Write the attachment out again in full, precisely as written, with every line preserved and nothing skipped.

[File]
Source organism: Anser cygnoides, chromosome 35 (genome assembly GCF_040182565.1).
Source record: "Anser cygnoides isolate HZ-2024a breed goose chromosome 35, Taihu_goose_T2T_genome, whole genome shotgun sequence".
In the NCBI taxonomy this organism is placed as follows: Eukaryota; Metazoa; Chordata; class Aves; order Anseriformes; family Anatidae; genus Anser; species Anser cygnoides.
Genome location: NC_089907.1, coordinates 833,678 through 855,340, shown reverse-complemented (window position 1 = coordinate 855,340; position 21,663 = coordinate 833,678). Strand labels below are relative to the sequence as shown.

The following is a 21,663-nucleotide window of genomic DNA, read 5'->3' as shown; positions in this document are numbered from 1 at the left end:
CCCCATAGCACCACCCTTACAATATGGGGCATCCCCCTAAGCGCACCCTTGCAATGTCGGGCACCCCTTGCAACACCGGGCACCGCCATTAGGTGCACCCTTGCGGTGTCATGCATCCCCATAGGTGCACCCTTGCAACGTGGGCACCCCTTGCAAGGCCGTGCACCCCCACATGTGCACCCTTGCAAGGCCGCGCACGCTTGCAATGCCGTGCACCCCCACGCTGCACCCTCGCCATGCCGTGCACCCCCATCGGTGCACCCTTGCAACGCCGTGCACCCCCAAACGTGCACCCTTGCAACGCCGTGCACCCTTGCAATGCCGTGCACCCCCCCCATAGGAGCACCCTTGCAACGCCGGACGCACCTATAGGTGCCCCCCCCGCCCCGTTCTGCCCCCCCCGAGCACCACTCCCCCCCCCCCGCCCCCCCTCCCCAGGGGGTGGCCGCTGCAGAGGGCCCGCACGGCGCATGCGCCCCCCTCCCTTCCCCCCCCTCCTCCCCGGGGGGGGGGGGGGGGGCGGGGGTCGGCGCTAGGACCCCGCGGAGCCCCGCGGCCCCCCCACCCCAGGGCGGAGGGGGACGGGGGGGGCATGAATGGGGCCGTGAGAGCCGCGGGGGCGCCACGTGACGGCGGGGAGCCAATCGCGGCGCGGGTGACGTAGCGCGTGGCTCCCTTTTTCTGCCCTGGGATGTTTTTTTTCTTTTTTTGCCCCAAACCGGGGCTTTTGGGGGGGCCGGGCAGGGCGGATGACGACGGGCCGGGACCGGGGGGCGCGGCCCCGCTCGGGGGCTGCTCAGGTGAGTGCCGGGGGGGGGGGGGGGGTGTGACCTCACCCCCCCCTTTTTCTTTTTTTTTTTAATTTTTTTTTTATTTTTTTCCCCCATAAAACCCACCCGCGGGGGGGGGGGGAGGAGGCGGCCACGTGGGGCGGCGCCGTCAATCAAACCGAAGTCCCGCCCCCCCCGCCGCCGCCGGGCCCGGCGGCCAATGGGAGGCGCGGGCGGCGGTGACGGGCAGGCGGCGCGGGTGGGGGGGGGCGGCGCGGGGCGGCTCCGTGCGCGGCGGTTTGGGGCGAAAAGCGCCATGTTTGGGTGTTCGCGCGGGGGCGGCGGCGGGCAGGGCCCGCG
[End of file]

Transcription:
Source organism: Anser cygnoides, chromosome 35 (genome assembly GCF_040182565.1).
Source record: "Anser cygnoides isolate HZ-2024a breed goose chromosome 35, Taihu_goose_T2T_genome, whole genome shotgun sequence".
In the NCBI taxonomy this organism is placed as follows: Eukaryota; Metazoa; Chordata; class Aves; order Anseriformes; family Anatidae; genus Anser; species Anser cygnoides.
Genome location: NC_089907.1, coordinates 833,678 through 855,340, shown reverse-complemented (window position 1 = coordinate 855,340; position 21,663 = coordinate 833,678). Strand labels below are relative to the sequence as shown.

The following is a 21,663-nucleotide window of genomic DNA, read 5'->3' as shown; positions in this document are numbered from 1 at the left end:
CCCCATAGCACCACCCTTACAATATGGGGCATCCCCCTAAGCGCACCCTTGCAATGTCGGGCACCCCTTGCAACACCGGGCACCGCCATTAGGTGCACCCTTGCGGTGTCATGCATCCCCATAGGTGCACCCTTGCAACGTGGGCACCCCTTGCAAGGCCGTGCACCCCCACATGTGCACCCTTGCAAGGCCGCGCACGCTTGCAATGCCGTGCACCCCCACGCTGCACCCTCGCCATGCCGTGCACCCCCATCGGTGCACCCTTGCAACGCCGTGCACCCCCAAACGTGCACCCTTGCAACGCCGTGCACCCTTGCAATGCCGTGCACCCCCCCCATAGGAGCACCCTTGCAACGCCGGACGCACCTATAGGTGCCCCCCCCGCCCCGTTCTGCCCCCCCCGAGCACCACTCCCCCCCCCCCGCCCCCCCTCCCCAGGGGGTGGCCGCTGCAGAGGGCCCGCACGGCGCATGCGCCCCCCTCCCTTCCCCCCCCTCCTCCCCGGGGGGGGGGGGGGGGGCGGGGGTCGGCGCTAGGACCCCGCGGAGCCCCGCGGCCCCCCCACCCCAGGGCGGAGGGGGACGGGGGGGGCATGAATGGGGCCGTGAGAGCCGCGGGGGCGCCACGTGACGGCGGGGAGCCAATCGCGGCGCGGGTGACGTAGCGCGTGGCTCCCTTTTTCTGCCCTGGGATGTTTTTTTTCTTTTTTTGCCCCAAACCGGGGCTTTTGGGGGGGCCGGGCAGGGCGGATGACGACGGGCCGGGACCGGGGGGCGCGGCCCCGCTCGGGGGCTGCTCAGGTGAGTGCCGGGGGGGGGGGGGGGGTGTGACCTCACCCCCCCCTTTTTCTTTTTTTTTTTAATTTTTTTTTTATTTTTTTCCCCCATAAAACCCACCCGCGGGGGGGGGGGGAGGAGGCGGCCACGTGGGGCGGCGCCGTCAATCAAACCGAAGTCCCGCCCCCCCCGCCGCCGCCGGGCCCGGCGGCCAATGGGAGGCGCGGGCGGCGGTGACGGGCAGGCGGCGCGGGTGGGGGGGGGCGGCGCGGGGCGGCTCCGTGCGCGGCGGTTTGGGGCGAAAAGCGCCATGTTTGGGTGTTCGCGCGGGGGCGGCGGCGGGCAGGGCCCGCG